Response: EPA disagrees with the commenter's statement that EPA's proposed action on the 2012 Five Percent Plan did not discuss or analyze section 189(b)(1)(B) and 188(e) requirements for BACM and MSM. Our proposed action on the 2012 Five Percent Plan explained that the Maricopa County PM-10 nonattainment area was initially classified as moderate, and, when it failed to reach attainment by the attainment deadline for moderate areas, was reclassified, on May 10, 1996, as a serious PM-10 nonattainment area with a new attainment deadline of December 31, 2001. See 79 FR 7118-7119. Our proposed action on the 2012 Five Percent Plan also explained the criteria set forth in section 188(e) necessary to grant a five year extension of that deadline. In addition, our proposed action on the 2012 Five Percent Plan included the following statement: “On July 25, 2002, EPA approved the serious area PM-10 plan for the Maricopa PM-10 Nonattainment Area as meeting the requirements for such areas in CAA sections 189(b) and (c), including the requirements for implementation of best available control measures (BACM) in section 189(b)(1)(B) and MSM in section 188(e). In the same action EPA approved the submission with respect to the requirements of section 188(d) and granted Arizona's request to extend the attainment date of the area to December 31, 2006.”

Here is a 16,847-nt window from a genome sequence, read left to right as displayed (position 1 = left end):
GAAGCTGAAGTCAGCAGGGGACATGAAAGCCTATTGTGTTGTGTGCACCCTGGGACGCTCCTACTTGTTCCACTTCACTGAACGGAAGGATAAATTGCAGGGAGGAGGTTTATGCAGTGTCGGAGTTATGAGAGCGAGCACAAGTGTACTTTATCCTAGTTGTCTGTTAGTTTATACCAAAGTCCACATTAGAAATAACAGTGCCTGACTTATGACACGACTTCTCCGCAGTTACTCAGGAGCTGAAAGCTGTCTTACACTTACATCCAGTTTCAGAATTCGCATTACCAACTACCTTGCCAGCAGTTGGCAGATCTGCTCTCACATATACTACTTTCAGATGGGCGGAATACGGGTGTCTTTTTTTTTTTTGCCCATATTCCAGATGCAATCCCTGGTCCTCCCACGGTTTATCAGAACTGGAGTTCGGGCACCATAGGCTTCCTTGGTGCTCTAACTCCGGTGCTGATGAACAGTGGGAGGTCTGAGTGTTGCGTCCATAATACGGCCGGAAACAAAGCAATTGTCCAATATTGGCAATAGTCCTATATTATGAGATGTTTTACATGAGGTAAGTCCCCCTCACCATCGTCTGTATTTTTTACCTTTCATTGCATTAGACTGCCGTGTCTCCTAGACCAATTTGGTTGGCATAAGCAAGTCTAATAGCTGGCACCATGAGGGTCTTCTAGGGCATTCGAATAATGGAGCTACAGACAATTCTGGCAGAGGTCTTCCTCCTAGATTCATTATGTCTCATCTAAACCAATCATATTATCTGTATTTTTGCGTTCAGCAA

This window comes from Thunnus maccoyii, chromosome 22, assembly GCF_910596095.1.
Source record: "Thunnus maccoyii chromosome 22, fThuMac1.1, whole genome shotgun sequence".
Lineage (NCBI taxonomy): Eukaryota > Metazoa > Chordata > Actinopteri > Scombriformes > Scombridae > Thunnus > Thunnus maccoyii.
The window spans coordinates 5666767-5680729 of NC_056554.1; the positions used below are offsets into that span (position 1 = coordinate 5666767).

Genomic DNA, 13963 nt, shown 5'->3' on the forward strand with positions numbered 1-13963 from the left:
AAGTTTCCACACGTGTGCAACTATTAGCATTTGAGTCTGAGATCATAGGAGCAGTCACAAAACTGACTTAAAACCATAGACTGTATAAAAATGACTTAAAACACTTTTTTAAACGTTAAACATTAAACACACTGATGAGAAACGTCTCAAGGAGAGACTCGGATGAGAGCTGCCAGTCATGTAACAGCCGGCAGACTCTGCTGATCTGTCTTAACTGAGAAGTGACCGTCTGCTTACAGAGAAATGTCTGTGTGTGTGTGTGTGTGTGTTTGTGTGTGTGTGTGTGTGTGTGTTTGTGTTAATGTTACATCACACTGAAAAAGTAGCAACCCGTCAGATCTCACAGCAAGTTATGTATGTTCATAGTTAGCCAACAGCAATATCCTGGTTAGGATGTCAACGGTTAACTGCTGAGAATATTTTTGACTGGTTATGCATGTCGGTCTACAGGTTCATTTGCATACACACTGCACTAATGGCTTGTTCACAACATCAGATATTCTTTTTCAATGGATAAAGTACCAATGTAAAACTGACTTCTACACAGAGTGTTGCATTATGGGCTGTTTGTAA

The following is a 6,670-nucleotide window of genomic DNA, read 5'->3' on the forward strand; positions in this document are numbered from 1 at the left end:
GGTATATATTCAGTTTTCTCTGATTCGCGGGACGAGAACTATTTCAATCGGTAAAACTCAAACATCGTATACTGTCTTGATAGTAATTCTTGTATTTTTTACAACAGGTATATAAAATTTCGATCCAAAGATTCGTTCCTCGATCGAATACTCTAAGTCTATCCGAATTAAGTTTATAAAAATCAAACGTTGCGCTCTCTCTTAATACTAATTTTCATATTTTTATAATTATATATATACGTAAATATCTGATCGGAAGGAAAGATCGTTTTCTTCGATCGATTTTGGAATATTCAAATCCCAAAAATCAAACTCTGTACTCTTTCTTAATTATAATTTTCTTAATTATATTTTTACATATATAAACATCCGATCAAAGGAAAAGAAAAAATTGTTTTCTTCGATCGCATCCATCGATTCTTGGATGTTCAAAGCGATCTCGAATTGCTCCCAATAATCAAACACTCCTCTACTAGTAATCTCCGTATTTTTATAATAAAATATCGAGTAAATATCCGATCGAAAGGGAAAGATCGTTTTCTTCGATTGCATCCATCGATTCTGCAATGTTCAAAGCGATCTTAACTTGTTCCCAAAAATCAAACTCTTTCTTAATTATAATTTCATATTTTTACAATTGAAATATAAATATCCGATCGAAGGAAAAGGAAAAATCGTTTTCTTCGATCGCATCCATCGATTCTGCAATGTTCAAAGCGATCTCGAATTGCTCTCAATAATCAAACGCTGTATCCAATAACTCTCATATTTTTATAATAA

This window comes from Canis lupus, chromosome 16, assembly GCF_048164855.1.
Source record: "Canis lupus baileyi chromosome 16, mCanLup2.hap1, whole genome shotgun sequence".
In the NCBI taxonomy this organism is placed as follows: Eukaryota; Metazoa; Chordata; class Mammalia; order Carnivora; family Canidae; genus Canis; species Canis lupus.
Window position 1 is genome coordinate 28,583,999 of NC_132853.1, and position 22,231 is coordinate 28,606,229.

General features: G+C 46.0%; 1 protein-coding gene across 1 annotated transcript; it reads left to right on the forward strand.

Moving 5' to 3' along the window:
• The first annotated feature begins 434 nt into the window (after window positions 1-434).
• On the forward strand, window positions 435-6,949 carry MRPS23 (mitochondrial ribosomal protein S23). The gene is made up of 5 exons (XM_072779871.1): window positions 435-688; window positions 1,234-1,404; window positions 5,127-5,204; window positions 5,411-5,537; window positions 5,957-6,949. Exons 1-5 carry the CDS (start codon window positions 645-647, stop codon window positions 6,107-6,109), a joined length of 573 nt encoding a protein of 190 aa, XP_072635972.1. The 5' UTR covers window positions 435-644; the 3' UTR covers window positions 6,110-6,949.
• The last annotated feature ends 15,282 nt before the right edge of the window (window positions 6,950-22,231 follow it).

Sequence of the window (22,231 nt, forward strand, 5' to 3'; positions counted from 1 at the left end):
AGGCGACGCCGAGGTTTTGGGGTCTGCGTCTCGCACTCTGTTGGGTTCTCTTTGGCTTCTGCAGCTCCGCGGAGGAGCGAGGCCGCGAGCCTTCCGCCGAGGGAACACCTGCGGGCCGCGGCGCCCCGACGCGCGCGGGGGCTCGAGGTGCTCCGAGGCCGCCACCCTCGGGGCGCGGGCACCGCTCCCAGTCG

79 FR 7119.
We understand the comment to be more specifically directed at the issue of whether our action on the 2012 Five Percent Plan requires EPA to “update” or re-evaluate the BACM and MSM determinations we made when we acted on the State's serious area plan and attainment deadline extension request in 2002. EPA does not agree that the CAA requires such a reevaluation in the context of acting on a state's submission of a new plan to meet the requirements of section 189(d). We interpret CAA section 189(b)(1)(B) to provide that the requirement for BACM is triggered by a specific event: The reclassification of a moderate PM-10 nonattainment area to serious. Similarly, we interpret section CAA 188(e) to provide that the requirement for MSM is triggered by a particular event: EPA's granting of a state's request for an extension of the attainment deadline for a serious nonattainment area. If a serious nonattainment area fails to reach attainment by the applicable deadline, CAA section 189(d) requires the state to submit “plan revisions which provide for attainment of the PM-10 air quality standard” and “for annual reduction in PM-10 . . . of not less thanStart Printed Page 331095 percent . . .” The Act, however, does not contain a specific requirement that the state update the previously approved requirements for BACM and MSM as a consequence of failing to reach attainment by the applicable deadline for serious PM-10 nonattainment areas as an element of the plan revision required by section 189(d).